A Good Thing for Us All
Weakerthans lead singer John K. Samson comes from the school of thought that says if you're unhappy with the world, you should try to change it. It's a good thing to know people still go to this school—we were under the impression it had shut down.
"Yeah, well, there's a hopelessness and a futility and an irony, but I mean, what else am I going to do?" Samson asks. "I think every once in awhile the cracks appear, and you can do something interesting and worthwhile—and change something."
Samson used to play bass ("not very well," in his words) in legendary political punk band Propaghandi, so the intersection of politics and music is second nature to him.
"I try not to separate the two," he says. "There's political implication to everything you do, especially in the realm of culture."
But Canada's Weakerthans are something else again, with about as much in common with Propaghandi as Propaghandi had with, um, regular Gandhi. Instead of a hyperspeed hardcore hailstorm, you've got a tender political pop that borrows brainstorms from Billy Bragg and Elvis Costello, and instead of nostril-flaring lefty manifestoes, you've got Samson's cut-above lyrics, so carefully crafted they could easily qualify as poetry.
But it's his voice—gentle, wan, nostalgic, goofy, fragile, like a million years of childhood crammed into one frequency—that really taps into your soul. It's a far cry from the explosive fury of his old band, which had a song called "Stick the Fucking Flag Up Your Goddamn Ass."
Samson will remind you that that was six or seven years ago, and he's a different person now. "It took me quite awhile to realize that I didn't have to be unhappy all the time," he says.
And he chalks up the musical shift to "ability and inclination": when he sat down by himself with a guitar, Weakerthans came out, and that's a good thing for us all.
These days, you won't find him singing about politics per se. Instead, Samson—who, it should be noted, runs a left-leaning publishing company and subsidizes a nonprofit art center—makes his political mark by singing about people on the margins of culture.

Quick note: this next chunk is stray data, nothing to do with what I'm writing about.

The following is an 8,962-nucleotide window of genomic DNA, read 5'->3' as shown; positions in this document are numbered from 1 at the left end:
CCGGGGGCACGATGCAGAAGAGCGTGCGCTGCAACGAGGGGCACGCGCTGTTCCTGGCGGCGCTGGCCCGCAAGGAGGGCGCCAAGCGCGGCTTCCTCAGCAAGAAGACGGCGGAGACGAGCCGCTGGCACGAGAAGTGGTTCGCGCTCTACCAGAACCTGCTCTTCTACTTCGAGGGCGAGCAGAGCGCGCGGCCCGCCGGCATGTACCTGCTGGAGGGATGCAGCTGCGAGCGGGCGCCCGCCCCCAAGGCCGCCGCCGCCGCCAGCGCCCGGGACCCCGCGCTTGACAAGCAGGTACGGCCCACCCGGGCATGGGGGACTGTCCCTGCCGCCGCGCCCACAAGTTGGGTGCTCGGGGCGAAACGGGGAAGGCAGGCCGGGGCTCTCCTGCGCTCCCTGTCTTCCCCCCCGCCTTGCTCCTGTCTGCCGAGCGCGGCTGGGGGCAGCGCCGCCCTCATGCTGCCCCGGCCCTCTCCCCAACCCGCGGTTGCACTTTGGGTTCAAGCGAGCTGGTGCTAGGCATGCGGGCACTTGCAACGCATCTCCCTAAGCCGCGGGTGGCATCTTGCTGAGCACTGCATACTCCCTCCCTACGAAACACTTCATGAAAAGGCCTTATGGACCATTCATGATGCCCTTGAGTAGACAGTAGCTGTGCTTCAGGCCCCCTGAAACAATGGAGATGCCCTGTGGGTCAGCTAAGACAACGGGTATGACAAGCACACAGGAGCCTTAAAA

There's the girl in "Exiles Among You" from 2000's much-beloved Left and Leaving who "shoplifts some Christmas cards and a bracelet for herself and considers phoning home . . . But she sits down on the sidewalk and bites her bottom lip/and spends the afternoon willing traffic lights to change."
Or there's the character who commits suicide in "History to the Defeated," who has a "signed Slayer shirt," a "car up on blocks in his mother's back yard," and a "smile that was never quite sure of itself."
Samson has mixed feelings about that song, he says.
"I don't know that I was that successful in what I was trying to do," he says. "I think it almost ends up romanticizing suicide and poverty."
The inspiration, he explains, came from a day spent in El Paso, Texas (home of a porno drive-in movie theater, if that'll crank up the pathos for you), when Samson was walking around looking for a pay phone to call home.
"All the phone booths were full of people, and three of them were crying," he says. At that moment, he thought about "how many stories there are that are seemingly inconsequential to the rest of the world—narratives that have no bearing to the people who are left out of culture, left out of society."
For the new album—yet to be recorded, so keep your insane devotion in your pants, Weakerfans—the Winnipeg native has written a song called "Psalm for the Elk's Lodge Last Call," which he says is about exactly that, and a song about a venture capitalist called "Relative Surplus Value."
"In that song, I'm talking about someone my own age who's part of the dot.com boom and how all the mainstream hopes of our generation were funneled into that idea and then it evaporated," he says. "I try to see them as victims of capitalism just like everyone else. Capitalism distorts everyone, and I think exploring those people who do things I hate is more interesting."
Weakerthans perform with the Promise Ring and the Jealous Sound at the Glass House, 200 W. Second St., Pomona, (909) 629-0377. Sat., 7:30 p.m. $14. All ages.
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